Mayor proposes shutting down city's landfill
Clif Knight, Hartselle Enquirer
Hartselle Mayor Dwight Tankersley is recommending abandoning the option to purchase land for the expansion of the city's C&D landfill in favor of closing the facility when it is filled to capacity in four to six years.
Tankersley told the City Council Monday the cost of the land and the improvements that would have to be made to meet the requirements of the U.S. Corps of Engineers and the Alabama Department of Environmental Management prompted his recommendation.
Ernie Slaten and Skip Drinkard offered to sell the city 81 acres of undeveloped property adjoining the landfill last month; however, they declined to name a price. Three years ago, the previous administration unsuccessfully pursued the purchase of 68 acres from the same tract for future landfill use. At that time, an appraisal made by the city placed the value of the land at $2,000 an acre.
Tankersley reported he met twice with Slaten since the land was discussed at a Nov. 7 work session.
"The first time we met I was told they would be willing to sell 81 acres adjoining the landfill for $750,000, Tankersley said. "I told him I didn't think buying the land was an option at that price and that I would favor closing the landfill instead. The second time we met, he offered to sell 35 acres for $450,000. I told him I wouldn't recommend buying it.
"Since then I have talked to Jeff Johnson, director of development. There's a stream that divides the property. It would have to be relocated before the landfill could be expanded. We asked our consulting engineer to tell us what it would cost to do that. The figure he came up with is $223,581. After taking these costs under consideration, my recommendation is that we start taking steps to close the landfill."
As a first step in the process, Tankersley said he will recommend the use of landfill be limited to residents and the public works department beginning next fiscal year (Oct. 1, 2006).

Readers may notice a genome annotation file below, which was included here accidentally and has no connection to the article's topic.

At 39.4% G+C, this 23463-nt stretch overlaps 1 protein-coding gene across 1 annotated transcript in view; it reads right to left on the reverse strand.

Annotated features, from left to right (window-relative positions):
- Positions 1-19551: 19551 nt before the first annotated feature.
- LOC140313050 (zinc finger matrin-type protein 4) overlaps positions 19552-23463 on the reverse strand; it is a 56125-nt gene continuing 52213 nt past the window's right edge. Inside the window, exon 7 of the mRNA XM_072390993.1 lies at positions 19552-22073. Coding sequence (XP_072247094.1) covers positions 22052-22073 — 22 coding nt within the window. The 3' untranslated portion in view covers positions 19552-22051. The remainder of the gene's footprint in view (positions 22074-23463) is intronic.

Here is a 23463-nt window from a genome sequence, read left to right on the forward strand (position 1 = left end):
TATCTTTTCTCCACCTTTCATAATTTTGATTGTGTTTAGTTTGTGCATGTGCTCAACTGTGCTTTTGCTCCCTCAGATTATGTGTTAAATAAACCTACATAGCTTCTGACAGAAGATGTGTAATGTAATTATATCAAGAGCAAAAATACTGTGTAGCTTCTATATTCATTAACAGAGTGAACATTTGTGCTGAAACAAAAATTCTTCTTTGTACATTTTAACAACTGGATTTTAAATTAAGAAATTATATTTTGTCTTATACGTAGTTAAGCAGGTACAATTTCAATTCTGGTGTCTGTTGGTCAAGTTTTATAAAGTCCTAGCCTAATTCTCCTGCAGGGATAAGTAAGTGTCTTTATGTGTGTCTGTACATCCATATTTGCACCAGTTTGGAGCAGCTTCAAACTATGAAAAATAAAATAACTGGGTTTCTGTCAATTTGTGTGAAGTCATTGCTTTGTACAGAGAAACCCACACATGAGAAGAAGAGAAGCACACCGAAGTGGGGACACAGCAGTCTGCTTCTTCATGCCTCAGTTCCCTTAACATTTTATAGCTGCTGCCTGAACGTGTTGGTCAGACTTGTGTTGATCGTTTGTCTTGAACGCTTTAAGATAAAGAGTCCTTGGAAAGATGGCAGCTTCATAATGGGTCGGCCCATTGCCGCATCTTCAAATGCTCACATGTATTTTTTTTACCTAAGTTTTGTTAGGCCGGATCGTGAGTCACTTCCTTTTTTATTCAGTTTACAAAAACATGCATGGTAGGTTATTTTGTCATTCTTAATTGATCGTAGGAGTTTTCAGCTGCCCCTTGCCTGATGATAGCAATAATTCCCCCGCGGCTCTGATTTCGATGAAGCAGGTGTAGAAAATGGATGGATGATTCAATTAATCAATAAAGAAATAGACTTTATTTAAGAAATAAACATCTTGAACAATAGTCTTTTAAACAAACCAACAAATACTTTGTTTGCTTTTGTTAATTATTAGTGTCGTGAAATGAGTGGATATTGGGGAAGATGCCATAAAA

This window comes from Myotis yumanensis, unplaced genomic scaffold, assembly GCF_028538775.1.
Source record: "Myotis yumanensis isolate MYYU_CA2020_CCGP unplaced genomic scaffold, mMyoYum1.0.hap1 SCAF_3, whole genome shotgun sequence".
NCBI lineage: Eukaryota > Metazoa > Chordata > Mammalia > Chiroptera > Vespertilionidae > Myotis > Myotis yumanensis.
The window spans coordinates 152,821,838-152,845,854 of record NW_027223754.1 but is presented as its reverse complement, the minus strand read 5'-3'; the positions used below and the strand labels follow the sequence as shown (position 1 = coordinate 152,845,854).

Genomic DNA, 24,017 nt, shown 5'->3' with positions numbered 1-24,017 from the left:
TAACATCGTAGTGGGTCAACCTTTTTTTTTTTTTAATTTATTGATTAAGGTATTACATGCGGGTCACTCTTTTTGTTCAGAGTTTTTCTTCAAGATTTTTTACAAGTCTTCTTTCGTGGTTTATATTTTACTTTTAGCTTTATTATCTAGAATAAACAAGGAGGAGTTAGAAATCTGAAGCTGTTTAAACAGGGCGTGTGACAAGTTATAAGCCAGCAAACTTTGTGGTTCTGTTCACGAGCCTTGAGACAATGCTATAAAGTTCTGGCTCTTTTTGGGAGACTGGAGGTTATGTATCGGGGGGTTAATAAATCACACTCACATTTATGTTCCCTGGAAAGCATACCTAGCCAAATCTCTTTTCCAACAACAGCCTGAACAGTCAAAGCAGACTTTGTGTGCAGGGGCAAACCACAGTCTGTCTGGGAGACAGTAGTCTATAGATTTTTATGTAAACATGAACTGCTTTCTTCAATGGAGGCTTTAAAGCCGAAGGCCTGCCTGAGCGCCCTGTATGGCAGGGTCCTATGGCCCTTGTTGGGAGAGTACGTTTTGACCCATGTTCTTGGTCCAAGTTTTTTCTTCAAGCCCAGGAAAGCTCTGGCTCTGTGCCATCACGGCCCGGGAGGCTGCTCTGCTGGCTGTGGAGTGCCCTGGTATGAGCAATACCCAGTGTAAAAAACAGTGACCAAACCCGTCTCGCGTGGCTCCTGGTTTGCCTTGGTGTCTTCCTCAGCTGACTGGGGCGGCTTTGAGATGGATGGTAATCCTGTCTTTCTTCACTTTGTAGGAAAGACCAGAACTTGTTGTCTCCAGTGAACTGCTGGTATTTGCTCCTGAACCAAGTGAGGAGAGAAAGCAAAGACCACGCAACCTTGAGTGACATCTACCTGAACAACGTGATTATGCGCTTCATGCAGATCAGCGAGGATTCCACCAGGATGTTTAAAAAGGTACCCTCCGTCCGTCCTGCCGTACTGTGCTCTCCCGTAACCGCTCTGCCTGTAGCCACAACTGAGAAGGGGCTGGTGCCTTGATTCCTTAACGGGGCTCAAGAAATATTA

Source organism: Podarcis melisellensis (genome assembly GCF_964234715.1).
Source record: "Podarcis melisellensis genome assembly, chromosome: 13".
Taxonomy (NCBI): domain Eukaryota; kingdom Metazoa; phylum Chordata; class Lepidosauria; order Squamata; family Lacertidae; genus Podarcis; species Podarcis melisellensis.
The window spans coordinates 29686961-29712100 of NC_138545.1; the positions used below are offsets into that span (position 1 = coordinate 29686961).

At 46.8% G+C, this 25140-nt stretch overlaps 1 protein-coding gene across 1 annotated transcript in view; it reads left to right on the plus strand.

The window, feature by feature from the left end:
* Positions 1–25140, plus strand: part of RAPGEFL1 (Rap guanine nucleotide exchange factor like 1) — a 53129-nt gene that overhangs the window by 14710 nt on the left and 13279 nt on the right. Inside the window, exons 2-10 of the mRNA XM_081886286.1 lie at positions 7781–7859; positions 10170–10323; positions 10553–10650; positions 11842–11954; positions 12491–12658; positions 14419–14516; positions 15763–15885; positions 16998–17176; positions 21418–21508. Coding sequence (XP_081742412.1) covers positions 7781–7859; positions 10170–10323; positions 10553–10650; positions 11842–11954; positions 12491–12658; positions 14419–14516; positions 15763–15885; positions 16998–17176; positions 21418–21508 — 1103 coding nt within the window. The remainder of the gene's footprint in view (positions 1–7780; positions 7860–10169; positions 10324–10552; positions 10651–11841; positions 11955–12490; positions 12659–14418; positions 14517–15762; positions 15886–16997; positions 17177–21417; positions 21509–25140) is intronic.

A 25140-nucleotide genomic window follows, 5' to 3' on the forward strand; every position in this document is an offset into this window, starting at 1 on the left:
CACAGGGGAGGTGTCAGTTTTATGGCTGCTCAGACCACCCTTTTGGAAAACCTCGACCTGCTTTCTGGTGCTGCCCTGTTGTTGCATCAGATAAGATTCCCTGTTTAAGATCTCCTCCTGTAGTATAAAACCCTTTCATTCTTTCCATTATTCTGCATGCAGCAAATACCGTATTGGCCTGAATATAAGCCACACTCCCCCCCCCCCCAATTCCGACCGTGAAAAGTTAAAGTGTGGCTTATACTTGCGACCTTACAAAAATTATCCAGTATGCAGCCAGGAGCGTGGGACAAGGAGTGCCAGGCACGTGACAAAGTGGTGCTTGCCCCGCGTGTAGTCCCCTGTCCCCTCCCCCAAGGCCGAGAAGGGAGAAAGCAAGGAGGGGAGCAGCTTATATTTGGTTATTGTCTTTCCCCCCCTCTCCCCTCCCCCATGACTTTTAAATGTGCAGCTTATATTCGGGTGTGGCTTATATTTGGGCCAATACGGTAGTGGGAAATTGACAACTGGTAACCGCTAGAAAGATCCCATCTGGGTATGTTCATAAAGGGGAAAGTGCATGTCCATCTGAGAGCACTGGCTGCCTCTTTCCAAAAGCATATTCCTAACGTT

In November, the mayor reported the landfill will be filled to capacity in 47 months at the current level of use. Its life could be extended 18 months by eliminating commercial haulers. But by doing that the city would lose approximately $80,000 of its current tipping fee revenue. The landfill generated $183,000 of revenue in 2004-05 while the cost of its operation was about $160,000.
"The landfill has always been a problem," Council President Kenny Thompson said. "I'm in favor of moving on."
Tankersley said residents would have to shoulder the additional cost of hauling trash to the Decatur-Morgan County Landfill at Trinity when the landfill is no longer in use. But he suggested recycling, mulching and composting as ways to extend the life of the landfill and to lessen the amount of waste that would have to be hauled after the landfill is closed.
Drinkard told the council he had the property in question appraised when the city first expressed an interest in buying it and it appraised for $7,100 per acre. "It never has been for sale for $2,000 an acre and it never will be," said.
"This is the cheapest it has ever been offered to the city," he added. "How can you justify spending $350,000 to close the landfill and pass on the cost of hauling trash to Trinity to the residents when you have the option to buy more land and expand the landfill?"
"Why don't you compare the costs and let the taxpayers know what the numbers are before you rule out expansion?" Slaten asked.